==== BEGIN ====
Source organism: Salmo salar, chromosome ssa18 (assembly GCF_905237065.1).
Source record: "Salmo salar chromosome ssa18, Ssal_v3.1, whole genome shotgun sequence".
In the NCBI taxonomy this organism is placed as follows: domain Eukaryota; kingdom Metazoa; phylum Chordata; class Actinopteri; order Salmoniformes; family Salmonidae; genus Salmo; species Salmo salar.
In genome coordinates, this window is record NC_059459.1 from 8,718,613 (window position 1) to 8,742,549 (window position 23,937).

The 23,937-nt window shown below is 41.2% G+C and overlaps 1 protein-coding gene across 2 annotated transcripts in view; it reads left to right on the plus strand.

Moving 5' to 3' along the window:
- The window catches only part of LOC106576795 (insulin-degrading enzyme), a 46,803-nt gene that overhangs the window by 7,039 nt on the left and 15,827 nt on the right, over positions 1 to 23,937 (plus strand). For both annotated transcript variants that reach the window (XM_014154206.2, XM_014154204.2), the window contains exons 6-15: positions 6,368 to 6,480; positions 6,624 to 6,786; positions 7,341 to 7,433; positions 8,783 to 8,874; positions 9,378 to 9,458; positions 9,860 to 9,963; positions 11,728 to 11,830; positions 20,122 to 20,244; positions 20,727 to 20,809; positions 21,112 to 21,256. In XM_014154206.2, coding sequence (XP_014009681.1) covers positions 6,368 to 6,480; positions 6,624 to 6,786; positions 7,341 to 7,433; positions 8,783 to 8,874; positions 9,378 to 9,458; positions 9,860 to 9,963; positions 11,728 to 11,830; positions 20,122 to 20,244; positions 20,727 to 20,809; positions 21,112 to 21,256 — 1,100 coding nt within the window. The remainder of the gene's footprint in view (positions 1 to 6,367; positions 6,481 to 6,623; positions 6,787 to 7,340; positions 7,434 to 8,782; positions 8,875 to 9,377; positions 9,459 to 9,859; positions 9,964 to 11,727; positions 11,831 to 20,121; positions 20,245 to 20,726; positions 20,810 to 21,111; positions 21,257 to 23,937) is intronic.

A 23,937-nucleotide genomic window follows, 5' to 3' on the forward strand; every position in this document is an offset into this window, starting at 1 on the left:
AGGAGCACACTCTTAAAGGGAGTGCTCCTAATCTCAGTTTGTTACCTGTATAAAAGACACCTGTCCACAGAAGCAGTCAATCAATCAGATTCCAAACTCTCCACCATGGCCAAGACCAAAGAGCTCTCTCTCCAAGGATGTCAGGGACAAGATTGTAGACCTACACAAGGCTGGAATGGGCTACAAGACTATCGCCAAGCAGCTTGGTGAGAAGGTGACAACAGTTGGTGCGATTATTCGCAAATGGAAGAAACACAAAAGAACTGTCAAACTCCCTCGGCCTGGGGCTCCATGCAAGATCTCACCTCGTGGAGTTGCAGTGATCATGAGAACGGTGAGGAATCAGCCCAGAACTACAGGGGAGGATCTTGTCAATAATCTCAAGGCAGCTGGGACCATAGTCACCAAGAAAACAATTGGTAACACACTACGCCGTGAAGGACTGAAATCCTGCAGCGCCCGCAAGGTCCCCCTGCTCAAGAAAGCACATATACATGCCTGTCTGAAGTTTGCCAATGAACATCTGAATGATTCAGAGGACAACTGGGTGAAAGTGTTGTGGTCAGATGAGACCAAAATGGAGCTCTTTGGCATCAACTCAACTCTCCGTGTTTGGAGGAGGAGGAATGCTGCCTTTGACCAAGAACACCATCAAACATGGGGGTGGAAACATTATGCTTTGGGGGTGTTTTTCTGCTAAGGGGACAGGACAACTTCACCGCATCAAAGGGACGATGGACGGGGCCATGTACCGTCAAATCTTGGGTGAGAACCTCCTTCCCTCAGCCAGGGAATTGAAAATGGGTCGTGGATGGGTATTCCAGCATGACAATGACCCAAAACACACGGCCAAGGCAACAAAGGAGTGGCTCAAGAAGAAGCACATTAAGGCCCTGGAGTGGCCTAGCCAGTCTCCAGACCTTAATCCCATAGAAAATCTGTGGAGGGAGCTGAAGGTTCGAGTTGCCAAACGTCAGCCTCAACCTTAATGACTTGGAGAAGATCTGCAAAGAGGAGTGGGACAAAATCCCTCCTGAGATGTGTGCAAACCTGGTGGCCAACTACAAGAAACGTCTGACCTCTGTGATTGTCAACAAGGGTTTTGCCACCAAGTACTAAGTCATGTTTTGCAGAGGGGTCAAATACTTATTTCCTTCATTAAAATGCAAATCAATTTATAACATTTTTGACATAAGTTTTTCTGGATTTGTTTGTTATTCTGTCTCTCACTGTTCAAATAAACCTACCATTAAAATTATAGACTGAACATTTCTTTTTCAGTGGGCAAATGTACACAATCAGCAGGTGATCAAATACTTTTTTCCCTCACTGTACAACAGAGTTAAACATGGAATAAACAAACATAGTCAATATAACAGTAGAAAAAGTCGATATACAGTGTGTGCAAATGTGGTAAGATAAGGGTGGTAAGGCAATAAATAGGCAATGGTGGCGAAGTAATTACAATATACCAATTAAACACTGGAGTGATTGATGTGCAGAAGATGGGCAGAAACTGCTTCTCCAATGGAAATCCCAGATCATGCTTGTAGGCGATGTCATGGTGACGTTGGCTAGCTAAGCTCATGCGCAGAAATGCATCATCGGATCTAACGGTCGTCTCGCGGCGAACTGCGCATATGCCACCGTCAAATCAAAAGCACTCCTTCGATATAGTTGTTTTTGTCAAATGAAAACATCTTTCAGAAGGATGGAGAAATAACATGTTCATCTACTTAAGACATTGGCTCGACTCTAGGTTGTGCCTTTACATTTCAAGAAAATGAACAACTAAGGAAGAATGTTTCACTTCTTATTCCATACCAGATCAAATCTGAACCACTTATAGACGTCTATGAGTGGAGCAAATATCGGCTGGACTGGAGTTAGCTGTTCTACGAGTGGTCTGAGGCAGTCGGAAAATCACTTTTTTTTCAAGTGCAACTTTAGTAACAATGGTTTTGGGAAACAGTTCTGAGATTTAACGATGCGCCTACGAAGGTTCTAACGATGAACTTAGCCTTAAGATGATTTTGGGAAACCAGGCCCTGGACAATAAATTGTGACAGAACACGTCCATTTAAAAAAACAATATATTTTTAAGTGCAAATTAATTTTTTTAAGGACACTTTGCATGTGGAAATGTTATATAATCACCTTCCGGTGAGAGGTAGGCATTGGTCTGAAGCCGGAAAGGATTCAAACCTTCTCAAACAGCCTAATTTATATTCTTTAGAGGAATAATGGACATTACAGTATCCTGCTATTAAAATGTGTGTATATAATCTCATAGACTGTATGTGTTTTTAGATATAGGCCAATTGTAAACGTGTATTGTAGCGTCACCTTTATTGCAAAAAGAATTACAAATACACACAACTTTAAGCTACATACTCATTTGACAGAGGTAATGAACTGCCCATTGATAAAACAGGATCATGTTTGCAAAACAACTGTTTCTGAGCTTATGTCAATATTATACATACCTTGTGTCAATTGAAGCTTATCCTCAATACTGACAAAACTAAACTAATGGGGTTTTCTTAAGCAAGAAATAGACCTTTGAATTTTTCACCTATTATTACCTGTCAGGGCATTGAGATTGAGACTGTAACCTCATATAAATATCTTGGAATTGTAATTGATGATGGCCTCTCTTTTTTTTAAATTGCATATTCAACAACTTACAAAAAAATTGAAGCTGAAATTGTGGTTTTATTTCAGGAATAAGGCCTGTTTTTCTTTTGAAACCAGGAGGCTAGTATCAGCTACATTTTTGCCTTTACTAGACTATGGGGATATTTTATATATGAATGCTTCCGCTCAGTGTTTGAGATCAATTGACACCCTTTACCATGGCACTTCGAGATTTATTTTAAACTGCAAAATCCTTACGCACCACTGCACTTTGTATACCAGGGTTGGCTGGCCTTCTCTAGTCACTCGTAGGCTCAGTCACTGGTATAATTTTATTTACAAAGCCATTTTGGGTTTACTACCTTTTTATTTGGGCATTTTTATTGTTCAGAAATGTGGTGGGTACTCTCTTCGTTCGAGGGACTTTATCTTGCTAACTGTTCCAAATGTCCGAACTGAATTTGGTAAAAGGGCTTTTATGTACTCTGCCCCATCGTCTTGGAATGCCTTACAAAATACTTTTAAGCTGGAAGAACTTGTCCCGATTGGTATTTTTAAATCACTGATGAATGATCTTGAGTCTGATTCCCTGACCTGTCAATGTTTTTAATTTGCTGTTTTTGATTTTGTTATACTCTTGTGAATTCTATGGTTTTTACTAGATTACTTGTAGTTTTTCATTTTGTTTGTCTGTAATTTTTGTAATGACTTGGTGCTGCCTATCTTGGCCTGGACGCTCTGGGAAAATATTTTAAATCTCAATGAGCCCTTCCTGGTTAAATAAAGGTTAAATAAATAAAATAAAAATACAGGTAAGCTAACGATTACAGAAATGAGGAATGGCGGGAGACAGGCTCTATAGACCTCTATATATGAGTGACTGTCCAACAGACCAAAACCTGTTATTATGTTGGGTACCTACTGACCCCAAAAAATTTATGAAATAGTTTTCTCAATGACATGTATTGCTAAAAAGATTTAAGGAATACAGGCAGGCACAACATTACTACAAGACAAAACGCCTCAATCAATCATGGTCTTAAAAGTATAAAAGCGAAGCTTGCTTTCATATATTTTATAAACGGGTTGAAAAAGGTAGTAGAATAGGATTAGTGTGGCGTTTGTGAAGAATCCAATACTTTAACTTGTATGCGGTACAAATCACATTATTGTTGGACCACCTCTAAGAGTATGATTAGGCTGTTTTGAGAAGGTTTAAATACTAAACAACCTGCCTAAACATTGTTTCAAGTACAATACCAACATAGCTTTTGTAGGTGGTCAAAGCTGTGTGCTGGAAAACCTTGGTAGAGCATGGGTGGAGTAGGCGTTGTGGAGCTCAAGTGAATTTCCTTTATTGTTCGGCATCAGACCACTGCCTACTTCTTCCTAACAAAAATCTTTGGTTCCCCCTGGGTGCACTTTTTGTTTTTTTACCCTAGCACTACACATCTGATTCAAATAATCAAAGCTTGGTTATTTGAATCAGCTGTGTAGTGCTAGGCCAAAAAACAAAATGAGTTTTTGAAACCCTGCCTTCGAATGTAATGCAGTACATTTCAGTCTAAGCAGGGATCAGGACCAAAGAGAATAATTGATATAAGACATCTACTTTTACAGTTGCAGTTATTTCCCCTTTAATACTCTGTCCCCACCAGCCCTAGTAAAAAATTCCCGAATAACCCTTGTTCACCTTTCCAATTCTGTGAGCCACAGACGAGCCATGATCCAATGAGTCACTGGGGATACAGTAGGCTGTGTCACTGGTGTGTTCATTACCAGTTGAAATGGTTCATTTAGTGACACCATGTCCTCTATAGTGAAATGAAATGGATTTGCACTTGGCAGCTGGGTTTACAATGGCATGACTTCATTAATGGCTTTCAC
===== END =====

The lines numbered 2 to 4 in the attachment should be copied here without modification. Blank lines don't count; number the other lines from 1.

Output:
Source record: "Salmo salar chromosome ssa18, Ssal_v3.1, whole genome shotgun sequence".
In the NCBI taxonomy this organism is placed as follows: domain Eukaryota; kingdom Metazoa; phylum Chordata; class Actinopteri; order Salmoniformes; family Salmonidae; genus Salmo; species Salmo salar.
In genome coordinates, this window is record NC_059459.1 from 8,718,613 (window position 1) to 8,742,549 (window position 23,937).